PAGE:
Los Angeles Chargers Linebacker Drue Tranquill is no stranger to the spotlight. After graduating from Carroll High School in Fort Wayne, Indiana as a 4-Star Recruit, Drue made his way to South Bend to play for the University of Notre Dame Fighting Irish.
While at Notre Dame, Tranquill made a profound impact as a leader both on and off the field. Tranquill was a 2-time captain, the winner of the The 2018 Wuerffel Trophy and named a finalist for the 2018 William V. Campbell Trophy.
From there, Tranquill was drafted by the Los Angeles Chargers in the 4th Round (130th Overall) in the 2019 NFL Draft. After his rookie season, Tranquill was named to the 2019 Pro Football Writers Association All-Rookie Team for his contributions on special teams.
Now, in his fourth season in the National Football League and playing his best football yet, Tranquill sat down to discuss what he’s been wearing on his neck this season and why it’s critical that football players utilize everything at their disposal to help protect their brains:
How did you first find out about the Q-Collar?
“It’s a funny story actually. We actually wore the Q-Collar back in 2016 when I was playing at Notre Dame. We were kind of their first beta trial when they were first trying to get data on it.”
What made you want to try the Q-Collar?
“I first wanted to try the Q-Collar when they brought it to Notre Dame for beta testing. I thought it was really interesting. I saw guys like Luke Kuechly wearing it in the NFL. In a contact sport like football, head protection is at a premium. Although it was a device that hadn’t been tested or clinically proven at the time, as someone who was studying Mechanical Engineering at Notre Dame, I saw the science behind it and thought it was legitimate.”
Once your football career ends, what do you want to do with your life post-playing career?
“In my life after football, my dream has always been to be an incredible husband and father so those two things are really important to me. Whatever I do, whether it’s coaching, teaching, business or something else, I just want to be on my two feet, active and totally engaged with my family.”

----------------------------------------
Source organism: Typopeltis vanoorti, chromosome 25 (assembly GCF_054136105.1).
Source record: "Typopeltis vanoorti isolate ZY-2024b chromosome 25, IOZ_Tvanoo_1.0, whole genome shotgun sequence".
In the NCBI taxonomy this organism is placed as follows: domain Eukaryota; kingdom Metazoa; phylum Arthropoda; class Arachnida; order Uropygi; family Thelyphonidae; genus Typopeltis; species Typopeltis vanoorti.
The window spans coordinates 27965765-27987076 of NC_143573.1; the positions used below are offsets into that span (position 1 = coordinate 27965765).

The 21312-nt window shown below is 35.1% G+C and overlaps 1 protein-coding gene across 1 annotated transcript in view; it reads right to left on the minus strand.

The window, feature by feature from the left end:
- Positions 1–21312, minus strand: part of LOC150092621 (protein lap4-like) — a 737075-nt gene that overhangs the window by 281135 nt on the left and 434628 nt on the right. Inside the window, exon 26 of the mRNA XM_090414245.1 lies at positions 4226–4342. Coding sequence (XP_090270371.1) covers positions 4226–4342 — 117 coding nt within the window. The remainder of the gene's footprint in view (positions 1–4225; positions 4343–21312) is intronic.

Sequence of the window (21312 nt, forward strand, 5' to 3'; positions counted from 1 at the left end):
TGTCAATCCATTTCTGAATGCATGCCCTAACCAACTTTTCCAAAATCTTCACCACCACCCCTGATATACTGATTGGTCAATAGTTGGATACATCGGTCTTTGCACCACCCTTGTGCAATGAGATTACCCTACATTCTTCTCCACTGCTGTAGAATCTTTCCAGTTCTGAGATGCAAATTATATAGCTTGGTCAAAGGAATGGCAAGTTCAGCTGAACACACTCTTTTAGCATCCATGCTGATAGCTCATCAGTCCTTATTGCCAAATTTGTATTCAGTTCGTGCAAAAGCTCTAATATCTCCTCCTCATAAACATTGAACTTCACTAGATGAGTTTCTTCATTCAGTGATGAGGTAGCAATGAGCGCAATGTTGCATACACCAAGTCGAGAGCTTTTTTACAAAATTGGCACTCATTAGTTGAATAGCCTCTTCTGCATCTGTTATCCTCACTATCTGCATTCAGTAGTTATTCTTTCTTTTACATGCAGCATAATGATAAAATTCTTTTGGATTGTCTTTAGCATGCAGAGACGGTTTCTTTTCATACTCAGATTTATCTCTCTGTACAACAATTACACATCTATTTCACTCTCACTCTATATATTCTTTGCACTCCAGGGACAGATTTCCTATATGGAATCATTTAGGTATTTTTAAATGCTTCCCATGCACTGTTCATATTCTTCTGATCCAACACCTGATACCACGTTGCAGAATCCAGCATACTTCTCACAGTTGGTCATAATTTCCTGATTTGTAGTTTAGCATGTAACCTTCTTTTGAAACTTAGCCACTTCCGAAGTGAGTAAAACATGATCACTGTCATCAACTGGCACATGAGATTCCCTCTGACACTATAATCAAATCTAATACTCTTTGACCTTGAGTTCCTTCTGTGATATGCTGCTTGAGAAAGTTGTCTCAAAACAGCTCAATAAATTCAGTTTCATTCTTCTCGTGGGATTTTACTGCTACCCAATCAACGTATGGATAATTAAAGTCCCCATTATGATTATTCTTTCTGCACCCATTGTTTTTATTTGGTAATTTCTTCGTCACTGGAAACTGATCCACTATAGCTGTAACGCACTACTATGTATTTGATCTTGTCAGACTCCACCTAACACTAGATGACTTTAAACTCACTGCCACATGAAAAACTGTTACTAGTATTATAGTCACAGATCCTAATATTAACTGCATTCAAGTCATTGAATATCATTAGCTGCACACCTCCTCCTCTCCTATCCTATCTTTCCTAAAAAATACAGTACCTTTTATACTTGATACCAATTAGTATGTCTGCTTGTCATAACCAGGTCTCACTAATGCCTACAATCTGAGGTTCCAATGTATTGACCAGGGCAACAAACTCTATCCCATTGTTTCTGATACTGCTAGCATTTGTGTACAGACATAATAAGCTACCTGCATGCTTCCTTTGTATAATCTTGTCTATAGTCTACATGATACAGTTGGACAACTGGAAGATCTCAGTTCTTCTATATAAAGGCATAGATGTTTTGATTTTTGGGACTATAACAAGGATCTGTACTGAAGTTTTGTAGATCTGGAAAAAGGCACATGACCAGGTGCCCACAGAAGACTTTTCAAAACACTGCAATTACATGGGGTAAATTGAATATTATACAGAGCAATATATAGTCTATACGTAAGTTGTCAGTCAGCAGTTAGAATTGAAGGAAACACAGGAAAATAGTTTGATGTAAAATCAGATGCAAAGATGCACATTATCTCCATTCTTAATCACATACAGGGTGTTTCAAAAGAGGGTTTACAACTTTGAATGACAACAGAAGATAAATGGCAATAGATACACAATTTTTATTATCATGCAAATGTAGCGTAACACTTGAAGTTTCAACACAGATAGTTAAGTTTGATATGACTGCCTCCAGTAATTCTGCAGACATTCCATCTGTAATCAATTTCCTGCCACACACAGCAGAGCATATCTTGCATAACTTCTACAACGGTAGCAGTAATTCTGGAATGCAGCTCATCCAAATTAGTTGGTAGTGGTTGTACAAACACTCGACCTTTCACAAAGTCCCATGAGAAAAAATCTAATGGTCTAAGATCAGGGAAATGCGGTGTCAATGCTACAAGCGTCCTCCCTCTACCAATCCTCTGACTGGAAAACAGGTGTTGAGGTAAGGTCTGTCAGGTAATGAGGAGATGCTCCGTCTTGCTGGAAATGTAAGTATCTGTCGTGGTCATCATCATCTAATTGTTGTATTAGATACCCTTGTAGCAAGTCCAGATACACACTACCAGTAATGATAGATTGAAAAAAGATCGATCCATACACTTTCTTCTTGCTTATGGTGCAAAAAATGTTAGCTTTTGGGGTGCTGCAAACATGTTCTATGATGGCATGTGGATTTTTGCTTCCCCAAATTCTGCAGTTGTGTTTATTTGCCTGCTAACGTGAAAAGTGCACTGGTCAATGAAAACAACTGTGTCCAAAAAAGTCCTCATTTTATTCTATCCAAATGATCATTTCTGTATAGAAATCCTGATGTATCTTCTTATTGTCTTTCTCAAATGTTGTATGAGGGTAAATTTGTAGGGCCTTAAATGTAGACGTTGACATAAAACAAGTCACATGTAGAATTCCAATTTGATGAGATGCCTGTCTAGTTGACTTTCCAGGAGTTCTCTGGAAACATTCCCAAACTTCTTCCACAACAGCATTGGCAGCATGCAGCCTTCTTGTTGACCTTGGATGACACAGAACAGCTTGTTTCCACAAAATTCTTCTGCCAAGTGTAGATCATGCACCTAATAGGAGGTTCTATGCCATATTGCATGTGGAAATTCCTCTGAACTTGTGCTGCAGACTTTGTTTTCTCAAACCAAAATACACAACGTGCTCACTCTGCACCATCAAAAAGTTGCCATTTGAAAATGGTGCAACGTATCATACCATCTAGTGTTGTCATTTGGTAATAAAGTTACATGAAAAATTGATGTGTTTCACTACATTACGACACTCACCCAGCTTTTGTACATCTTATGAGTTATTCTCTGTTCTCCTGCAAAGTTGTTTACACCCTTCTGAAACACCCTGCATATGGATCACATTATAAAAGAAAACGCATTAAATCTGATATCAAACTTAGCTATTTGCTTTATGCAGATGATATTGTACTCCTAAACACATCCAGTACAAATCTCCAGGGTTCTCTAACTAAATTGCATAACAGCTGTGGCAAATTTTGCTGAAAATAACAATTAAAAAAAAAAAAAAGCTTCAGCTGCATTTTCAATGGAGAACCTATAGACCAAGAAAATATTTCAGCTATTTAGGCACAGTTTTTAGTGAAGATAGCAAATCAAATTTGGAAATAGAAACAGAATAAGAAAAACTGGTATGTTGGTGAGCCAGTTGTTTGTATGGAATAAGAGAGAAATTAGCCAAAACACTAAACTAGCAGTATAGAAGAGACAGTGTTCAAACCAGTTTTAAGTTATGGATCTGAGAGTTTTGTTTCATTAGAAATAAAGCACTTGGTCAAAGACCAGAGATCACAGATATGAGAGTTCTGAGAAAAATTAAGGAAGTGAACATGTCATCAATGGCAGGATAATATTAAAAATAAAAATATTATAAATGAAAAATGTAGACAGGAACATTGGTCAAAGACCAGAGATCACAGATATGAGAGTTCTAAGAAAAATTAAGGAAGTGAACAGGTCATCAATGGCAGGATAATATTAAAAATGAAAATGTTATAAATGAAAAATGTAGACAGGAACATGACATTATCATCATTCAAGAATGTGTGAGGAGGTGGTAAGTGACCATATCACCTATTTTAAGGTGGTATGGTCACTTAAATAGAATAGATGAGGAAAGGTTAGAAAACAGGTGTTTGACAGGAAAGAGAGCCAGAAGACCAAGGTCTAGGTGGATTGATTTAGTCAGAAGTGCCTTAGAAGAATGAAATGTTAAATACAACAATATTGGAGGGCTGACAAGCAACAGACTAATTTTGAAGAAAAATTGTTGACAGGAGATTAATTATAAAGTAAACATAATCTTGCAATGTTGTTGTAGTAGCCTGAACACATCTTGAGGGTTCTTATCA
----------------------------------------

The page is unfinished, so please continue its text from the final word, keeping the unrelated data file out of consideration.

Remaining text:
Why do you think it’s important to take action in protecting your brain?
“The reason I think it’s so important to take actions to protect your brain is that we play a very high-contact sport. The science is very clear that we’re suffering head trauma on a day-to-day basis whether it’s in practice or in a game. Being up-to-date with the best technology to protect our head and bodies is something that you have to do as a player.”
Do you think the Q-Collar will help prolong your career?
“I think it’s an absolute no-brainer that the Q-Collar will help me play longer. If you look at my position specifically as a Linebacker, there are so many micro and macro impacts that you’re taking on a day-to-day basis whether it’s in practice, in games, whether you’re striking Offensive Linemen or tackling ball carriers. The Q-Collar is a top-of-the-line technology that has clinically been proven to decrease your risk for brain injury. If you look at some of the injuries that end people’s career, they’re from head and neck trauma. The Q-Collar has already been tested and proven to decrease that, so I certainly feel more confident and comfortable when I’m out on the field.”
What would you say to a parent or an athlete who is considering purchasing a Q-Collar?
“I think what I’d say to a parent or athlete whose considering getting the Q-Collar is that you have to take your health into your own hands. For me, the Q-Collar gives me the confidence that I’m doing everything in my power and I’m doing the best that I can to protect my health and protect my brain. I think the Q-Collar can give parents the confidence that their kid can go out there and they’re in the best equipment to protect their kid’s head. I think it’s so important in whatever contact sport you’re playing. It’s been clinically proven to decrease head trauma. I think every player should wear it and I encourage every parent to have their kids wear one. Plus, let’s be honest, it’s a little bit swaggy.”
To hear more from Drue, check out this video.